Report: Amazon Accused of Using Secret Algorithm to Raise Prices

The Federal Trade Commission (FTC) has reportedly alleged that Amazon used a secret algorithm code-named “Project Nessie” to test the limits of price increases while ensuring competitors would follow suit.

This algorithm aided Amazon in maximizing its profits across various shopping categories, prompting competitors to raise their prices and charge customers more, according to redacted portions of the FTC’s antitrust lawsuit against the retailer, The Wall Street Journal (WSJ) reported Tuesday (Oct. 3).

Project Nessie was designed to automatically revert an item’s price to its original point if competitors failed to match Amazon’s pricing, according to the report.

Additionally, Amazon employed the algorithm in a promotional spiral, matching discounted prices from competitors, which in turn led other competitors to lower their prices, the report said.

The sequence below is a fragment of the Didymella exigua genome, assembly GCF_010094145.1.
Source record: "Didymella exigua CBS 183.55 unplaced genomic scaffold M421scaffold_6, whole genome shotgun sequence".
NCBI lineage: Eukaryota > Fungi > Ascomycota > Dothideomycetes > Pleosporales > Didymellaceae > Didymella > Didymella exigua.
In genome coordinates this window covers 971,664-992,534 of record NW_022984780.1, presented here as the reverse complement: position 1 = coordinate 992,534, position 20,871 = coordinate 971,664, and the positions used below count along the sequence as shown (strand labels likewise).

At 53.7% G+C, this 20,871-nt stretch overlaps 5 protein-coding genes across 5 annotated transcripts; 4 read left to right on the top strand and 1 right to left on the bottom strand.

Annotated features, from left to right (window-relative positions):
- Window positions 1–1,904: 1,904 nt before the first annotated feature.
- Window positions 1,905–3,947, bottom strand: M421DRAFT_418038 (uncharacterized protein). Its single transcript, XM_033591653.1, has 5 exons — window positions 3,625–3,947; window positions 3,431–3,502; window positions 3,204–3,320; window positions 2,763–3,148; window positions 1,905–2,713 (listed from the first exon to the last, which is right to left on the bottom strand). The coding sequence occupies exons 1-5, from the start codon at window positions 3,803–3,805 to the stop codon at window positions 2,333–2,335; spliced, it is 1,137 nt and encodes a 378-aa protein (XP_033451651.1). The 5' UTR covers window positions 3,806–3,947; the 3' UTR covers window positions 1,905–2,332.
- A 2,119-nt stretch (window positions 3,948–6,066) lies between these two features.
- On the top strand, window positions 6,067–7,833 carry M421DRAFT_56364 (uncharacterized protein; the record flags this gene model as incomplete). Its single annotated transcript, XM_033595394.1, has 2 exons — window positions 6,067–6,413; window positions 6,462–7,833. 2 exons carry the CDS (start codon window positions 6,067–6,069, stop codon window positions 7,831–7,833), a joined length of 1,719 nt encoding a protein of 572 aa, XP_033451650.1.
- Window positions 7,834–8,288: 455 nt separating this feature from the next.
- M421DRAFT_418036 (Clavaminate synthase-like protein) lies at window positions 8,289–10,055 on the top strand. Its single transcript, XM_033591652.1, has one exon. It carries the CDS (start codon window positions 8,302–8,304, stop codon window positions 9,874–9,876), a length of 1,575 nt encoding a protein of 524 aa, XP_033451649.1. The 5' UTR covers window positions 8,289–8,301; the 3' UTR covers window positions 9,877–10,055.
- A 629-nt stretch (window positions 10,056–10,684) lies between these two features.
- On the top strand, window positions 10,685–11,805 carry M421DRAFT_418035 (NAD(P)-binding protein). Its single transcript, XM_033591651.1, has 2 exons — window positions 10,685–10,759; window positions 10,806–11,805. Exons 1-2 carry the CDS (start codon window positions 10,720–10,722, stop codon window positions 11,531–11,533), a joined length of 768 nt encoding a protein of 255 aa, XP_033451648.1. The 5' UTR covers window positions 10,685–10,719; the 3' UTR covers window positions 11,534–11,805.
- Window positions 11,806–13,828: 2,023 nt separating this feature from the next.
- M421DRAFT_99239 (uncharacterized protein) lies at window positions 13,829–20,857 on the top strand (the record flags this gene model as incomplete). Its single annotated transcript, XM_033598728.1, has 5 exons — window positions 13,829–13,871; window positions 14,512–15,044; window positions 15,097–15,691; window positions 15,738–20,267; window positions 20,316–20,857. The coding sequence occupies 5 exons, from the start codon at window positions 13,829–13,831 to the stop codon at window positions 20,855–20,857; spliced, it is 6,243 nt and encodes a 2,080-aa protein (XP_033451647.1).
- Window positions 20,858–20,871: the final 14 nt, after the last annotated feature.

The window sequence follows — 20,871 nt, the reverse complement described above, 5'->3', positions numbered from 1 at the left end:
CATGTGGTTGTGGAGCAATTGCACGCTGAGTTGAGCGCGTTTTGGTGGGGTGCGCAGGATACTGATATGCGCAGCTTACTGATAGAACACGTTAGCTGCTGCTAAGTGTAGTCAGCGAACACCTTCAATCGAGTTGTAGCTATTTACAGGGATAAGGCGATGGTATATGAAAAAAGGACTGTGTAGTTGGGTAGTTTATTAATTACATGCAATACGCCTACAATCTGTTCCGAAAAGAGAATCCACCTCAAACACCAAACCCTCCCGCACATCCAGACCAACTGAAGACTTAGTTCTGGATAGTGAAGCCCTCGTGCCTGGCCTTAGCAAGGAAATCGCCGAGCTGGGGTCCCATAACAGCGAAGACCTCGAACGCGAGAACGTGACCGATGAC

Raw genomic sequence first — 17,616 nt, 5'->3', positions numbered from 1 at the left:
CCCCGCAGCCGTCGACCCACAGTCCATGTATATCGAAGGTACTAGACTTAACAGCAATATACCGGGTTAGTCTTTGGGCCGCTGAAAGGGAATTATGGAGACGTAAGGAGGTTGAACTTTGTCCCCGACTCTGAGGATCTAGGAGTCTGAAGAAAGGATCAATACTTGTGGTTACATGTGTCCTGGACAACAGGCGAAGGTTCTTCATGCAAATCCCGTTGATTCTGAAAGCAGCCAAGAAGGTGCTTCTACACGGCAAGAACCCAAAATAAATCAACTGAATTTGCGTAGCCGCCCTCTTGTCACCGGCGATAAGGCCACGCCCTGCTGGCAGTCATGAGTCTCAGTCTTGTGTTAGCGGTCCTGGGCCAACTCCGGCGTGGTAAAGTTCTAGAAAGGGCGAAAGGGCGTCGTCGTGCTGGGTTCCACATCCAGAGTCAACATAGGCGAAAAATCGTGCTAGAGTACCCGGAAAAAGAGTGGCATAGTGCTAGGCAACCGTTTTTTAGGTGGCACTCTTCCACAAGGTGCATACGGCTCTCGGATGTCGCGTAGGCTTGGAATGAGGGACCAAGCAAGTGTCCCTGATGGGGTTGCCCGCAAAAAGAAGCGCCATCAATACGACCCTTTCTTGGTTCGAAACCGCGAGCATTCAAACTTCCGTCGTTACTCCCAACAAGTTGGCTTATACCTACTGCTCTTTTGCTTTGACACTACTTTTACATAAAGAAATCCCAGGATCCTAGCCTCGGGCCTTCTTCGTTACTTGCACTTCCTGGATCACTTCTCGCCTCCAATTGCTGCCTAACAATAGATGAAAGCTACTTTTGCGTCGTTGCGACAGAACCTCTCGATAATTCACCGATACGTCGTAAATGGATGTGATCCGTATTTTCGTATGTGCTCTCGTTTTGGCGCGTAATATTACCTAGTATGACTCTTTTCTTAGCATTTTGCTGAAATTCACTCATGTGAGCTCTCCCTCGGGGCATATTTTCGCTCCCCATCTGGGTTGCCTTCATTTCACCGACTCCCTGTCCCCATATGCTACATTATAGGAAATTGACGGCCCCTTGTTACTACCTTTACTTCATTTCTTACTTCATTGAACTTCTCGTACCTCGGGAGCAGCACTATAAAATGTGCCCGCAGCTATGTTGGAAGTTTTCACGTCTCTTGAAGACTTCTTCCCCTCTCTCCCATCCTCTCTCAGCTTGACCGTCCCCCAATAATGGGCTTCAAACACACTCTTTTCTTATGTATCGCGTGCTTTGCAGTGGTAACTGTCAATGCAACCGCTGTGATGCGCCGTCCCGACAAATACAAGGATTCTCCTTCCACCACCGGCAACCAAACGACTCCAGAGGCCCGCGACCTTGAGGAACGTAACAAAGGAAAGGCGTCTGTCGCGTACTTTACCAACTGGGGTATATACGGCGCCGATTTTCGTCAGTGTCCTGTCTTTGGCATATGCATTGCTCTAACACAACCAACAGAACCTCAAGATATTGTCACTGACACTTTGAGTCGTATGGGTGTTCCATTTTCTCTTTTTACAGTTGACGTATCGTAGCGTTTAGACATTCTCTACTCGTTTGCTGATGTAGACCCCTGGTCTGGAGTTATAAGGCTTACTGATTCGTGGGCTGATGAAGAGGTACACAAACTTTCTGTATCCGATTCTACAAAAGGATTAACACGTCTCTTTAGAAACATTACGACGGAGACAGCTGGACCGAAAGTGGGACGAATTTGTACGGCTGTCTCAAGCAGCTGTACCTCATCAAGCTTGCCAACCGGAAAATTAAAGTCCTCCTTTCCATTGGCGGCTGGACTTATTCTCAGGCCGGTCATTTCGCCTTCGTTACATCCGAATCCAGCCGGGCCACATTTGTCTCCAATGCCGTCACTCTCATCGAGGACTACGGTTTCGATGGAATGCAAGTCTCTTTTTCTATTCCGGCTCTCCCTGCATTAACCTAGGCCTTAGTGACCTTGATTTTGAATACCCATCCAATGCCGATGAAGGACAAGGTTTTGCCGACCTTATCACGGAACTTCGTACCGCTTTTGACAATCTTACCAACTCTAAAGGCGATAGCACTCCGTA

An Amazon spokesperson told Reuters that the FTC’s allegations “grossly mischaracterize this tool.”

“Project Nessie was a project with a simple purpose — to try to stop our price matching from resulting in unusual outcomes where prices became so low that they were unsustainable,” the spokesperson said. “The project ran for a few years on a subset of products, but didn’t work as intended, so we scrapped it several years ago.”

An FTC spokesperson told the media outlet: “We once again call on Amazon to move swiftly to remove the redactions and allow the American public to see the full scope of what we allege are their illegal monopolistic practices.”

The FTC’s lawsuit against Amazon alleges the company’s control over third-party sellers on its platform results in higher prices for consumers, according to the report. It says the company prohibits sellers from offering lower prices elsewhere, and if they do, Amazon penalizes them by downgrading their listings.

This, according to the FTC, creates a higher price point for goods across the retail industry, as sellers are forced to use their Amazon price as the minimum, the report said.

The antitrust lawsuit was filed Sept. 26 by the FTC and 17 states.

An Amazon spokesperson said at the time, in a statement emailed to PYMNTS, that Amazon’s practices have helped spur competition and innovation in the retail industry.

“The lawsuit filed by the FTC today is wrong on the facts and the law, and we look forward to making that case in court,” the statement said.